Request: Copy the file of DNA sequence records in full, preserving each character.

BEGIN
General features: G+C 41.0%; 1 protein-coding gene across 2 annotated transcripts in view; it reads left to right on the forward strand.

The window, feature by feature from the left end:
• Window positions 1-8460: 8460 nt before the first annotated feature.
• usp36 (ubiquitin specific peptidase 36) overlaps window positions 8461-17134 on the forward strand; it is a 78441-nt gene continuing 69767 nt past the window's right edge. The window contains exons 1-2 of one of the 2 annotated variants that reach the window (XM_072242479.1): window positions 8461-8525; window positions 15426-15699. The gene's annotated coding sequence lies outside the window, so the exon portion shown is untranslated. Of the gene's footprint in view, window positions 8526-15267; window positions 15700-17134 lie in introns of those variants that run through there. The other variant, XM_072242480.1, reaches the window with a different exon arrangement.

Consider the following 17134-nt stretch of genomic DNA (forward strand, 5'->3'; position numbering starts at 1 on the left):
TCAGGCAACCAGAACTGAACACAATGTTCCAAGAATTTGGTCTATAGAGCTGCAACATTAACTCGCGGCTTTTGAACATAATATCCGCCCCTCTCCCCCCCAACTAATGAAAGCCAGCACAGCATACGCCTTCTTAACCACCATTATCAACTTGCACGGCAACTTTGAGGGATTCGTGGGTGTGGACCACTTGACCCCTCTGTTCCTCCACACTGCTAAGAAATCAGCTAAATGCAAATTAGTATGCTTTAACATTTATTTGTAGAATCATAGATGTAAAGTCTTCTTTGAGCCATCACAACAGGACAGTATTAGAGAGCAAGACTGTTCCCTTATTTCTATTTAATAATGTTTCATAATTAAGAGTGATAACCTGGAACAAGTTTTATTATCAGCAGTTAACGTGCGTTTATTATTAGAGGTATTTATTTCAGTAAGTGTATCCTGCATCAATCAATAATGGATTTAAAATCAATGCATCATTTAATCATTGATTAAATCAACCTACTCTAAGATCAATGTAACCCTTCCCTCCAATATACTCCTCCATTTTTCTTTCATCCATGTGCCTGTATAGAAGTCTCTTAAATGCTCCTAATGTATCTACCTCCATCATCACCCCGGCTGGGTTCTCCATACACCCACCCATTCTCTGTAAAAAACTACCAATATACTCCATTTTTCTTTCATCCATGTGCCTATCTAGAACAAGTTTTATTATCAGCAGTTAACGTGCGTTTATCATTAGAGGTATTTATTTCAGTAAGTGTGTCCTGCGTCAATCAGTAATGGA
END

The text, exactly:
General features: G+C 41.0%; 1 protein-coding gene across 2 annotated transcripts in view; it reads left to right on the forward strand.

The window, feature by feature from the left end:
• Window positions 1-8460: 8460 nt before the first annotated feature.
• usp36 (ubiquitin specific peptidase 36) overlaps window positions 8461-17134 on the forward strand; it is a 78441-nt gene continuing 69767 nt past the window's right edge. The window contains exons 1-2 of one of the 2 annotated variants that reach the window (XM_072242479.1): window positions 8461-8525; window positions 15426-15699. The gene's annotated coding sequence lies outside the window, so the exon portion shown is untranslated. Of the gene's footprint in view, window positions 8526-15267; window positions 15700-17134 lie in introns of those variants that run through there. The other variant, XM_072242480.1, reaches the window with a different exon arrangement.

Consider the following 17134-nt stretch of genomic DNA (forward strand, 5'->3'; position numbering starts at 1 on the left):
TCAGGCAACCAGAACTGAACACAATGTTCCAAGAATTTGGTCTATAGAGCTGCAACATTAACTCGCGGCTTTTGAACATAATATCCGCCCCTCTCCCCCCCAACTAATGAAAGCCAGCACAGCATACGCCTTCTTAACCACCATTATCAACTTGCACGGCAACTTTGAGGGATTCGTGGGTGTGGACCACTTGACCCCTCTGTTCCTCCACACTGCTAAGAAATCAGCTAAATGCAAATTAGTATGCTTTAACATTTATTTGTAGAATCATAGATGTAAAGTCTTCTTTGAGCCATCACAACAGGACAGTATTAGAGAGCAAGACTGTTCCCTTATTTCTATTTAATAATGTTTCATAATTAAGAGTGATAACCTGGAACAAGTTTTATTATCAGCAGTTAACGTGCGTTTATTATTAGAGGTATTTATTTCAGTAAGTGTATCCTGCATCAATCAATAATGGATTTAAAATCAATGCATCATTTAATCATTGATTAAATCAACCTACTCTAAGATCAATGTAACCCTTCCCTCCAATATACTCCTCCATTTTTCTTTCATCCATGTGCCTGTATAGAAGTCTCTTAAATGCTCCTAATGTATCTACCTCCATCATCACCCCGGCTGGGTTCTCCATACACCCACCCATTCTCTGTAAAAAACTACCAATATACTCCATTTTTCTTTCATCCATGTGCCTATCTAGAACAAGTTTTATTATCAGCAGTTAACGTGCGTTTATCATTAGAGGTATTTATTTCAGTAAGTGTGTCCTGCGTCAATCAGTAATGGA